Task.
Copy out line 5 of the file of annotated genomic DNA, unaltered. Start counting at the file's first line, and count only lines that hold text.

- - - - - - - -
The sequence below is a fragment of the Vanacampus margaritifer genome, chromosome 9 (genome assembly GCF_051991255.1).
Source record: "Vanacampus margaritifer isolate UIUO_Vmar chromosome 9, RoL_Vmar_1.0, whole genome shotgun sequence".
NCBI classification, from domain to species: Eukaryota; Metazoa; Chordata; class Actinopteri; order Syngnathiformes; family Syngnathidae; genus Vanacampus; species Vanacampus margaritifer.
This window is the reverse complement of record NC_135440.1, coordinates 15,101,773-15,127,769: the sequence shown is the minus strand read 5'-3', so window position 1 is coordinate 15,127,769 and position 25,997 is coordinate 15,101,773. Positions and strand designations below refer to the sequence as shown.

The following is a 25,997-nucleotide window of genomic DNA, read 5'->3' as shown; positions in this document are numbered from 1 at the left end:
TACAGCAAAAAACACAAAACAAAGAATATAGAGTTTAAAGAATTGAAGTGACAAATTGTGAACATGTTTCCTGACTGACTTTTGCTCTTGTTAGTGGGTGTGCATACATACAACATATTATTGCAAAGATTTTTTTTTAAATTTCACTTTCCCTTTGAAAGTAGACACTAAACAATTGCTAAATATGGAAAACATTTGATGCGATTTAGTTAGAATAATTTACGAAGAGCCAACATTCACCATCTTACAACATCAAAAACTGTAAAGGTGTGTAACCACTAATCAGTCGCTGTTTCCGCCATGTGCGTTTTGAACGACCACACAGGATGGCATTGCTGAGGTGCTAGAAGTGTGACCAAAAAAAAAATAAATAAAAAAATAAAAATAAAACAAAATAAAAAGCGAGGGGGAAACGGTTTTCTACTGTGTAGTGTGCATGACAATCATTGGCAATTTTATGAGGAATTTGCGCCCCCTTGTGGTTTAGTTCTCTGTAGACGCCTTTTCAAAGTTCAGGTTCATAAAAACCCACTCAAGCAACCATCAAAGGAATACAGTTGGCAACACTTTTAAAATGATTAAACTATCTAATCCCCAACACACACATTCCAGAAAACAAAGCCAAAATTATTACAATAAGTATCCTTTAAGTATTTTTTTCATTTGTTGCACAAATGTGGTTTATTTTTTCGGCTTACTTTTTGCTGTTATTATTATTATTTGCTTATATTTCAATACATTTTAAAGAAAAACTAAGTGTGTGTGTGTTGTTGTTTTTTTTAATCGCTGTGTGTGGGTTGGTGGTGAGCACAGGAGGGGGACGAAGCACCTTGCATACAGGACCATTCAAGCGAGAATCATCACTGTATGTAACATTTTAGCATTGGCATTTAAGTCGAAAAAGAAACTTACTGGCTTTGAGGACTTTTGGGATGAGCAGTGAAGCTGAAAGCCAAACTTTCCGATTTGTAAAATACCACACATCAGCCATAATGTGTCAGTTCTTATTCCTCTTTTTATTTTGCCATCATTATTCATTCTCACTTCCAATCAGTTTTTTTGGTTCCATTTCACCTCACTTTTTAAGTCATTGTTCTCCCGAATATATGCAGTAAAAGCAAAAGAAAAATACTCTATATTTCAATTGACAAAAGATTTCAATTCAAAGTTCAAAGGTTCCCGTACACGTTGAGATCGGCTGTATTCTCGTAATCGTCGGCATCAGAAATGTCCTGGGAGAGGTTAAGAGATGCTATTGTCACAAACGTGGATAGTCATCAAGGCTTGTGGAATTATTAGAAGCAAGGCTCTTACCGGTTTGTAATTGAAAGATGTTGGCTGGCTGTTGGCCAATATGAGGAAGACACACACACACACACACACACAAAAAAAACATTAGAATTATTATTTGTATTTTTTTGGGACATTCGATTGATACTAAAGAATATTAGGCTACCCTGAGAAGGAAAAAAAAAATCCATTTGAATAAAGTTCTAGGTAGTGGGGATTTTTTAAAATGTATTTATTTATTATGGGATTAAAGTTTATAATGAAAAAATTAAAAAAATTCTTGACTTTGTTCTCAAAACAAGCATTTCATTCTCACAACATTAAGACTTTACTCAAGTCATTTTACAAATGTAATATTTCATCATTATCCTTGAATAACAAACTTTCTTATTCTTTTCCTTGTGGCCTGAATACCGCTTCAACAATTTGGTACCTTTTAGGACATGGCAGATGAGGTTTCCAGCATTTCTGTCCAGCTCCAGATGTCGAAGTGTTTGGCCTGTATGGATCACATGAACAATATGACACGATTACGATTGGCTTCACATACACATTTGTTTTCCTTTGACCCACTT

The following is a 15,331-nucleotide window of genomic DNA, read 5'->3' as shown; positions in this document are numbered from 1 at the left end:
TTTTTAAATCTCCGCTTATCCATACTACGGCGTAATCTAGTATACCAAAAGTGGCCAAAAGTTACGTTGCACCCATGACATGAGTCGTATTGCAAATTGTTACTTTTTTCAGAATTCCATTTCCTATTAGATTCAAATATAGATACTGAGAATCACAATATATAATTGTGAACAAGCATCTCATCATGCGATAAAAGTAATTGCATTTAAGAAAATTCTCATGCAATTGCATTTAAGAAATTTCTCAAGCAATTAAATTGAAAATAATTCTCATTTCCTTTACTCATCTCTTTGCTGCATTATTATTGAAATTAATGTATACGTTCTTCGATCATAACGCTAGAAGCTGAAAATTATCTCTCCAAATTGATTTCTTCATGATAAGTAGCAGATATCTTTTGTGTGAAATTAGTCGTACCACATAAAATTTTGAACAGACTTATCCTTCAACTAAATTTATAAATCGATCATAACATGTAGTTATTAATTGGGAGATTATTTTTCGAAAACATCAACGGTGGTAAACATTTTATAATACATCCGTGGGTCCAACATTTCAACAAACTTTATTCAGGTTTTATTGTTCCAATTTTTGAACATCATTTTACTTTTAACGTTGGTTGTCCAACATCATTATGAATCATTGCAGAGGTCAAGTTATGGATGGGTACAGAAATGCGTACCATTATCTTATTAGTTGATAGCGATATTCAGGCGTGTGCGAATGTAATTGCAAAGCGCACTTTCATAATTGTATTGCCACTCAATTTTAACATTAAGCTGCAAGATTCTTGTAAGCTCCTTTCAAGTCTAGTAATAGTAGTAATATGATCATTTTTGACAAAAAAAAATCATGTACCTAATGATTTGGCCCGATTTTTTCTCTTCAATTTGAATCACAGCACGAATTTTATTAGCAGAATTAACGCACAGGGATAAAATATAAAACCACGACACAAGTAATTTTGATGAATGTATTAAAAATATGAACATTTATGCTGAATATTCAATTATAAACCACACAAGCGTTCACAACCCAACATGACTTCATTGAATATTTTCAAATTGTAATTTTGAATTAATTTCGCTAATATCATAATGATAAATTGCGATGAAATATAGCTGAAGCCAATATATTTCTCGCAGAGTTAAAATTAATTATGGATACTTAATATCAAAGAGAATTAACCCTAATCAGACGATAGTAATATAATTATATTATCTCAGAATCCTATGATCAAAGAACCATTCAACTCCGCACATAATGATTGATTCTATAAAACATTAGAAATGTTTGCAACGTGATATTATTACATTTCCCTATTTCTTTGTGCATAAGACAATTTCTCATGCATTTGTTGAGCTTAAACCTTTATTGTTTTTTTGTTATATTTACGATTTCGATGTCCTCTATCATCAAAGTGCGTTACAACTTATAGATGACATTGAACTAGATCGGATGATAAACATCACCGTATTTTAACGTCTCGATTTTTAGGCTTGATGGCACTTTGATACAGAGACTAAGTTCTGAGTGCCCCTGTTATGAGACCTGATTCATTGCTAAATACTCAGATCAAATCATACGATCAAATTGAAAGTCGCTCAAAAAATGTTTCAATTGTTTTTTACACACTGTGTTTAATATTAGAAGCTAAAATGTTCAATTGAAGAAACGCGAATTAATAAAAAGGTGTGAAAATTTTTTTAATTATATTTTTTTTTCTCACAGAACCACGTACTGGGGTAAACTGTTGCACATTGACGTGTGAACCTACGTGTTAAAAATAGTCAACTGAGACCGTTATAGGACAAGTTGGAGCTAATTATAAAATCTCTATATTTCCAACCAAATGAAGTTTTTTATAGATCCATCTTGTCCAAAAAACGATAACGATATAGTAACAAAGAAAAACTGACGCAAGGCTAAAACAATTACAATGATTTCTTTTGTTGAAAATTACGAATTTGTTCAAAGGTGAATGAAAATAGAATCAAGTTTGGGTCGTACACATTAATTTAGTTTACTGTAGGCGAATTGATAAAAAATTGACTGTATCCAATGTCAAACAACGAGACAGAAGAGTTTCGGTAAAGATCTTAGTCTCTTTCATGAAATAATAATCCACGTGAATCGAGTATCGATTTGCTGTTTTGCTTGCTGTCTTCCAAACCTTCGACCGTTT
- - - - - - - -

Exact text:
The following is a 25,997-nucleotide window of genomic DNA, read 5'->3' as shown; positions in this document are numbered from 1 at the left end: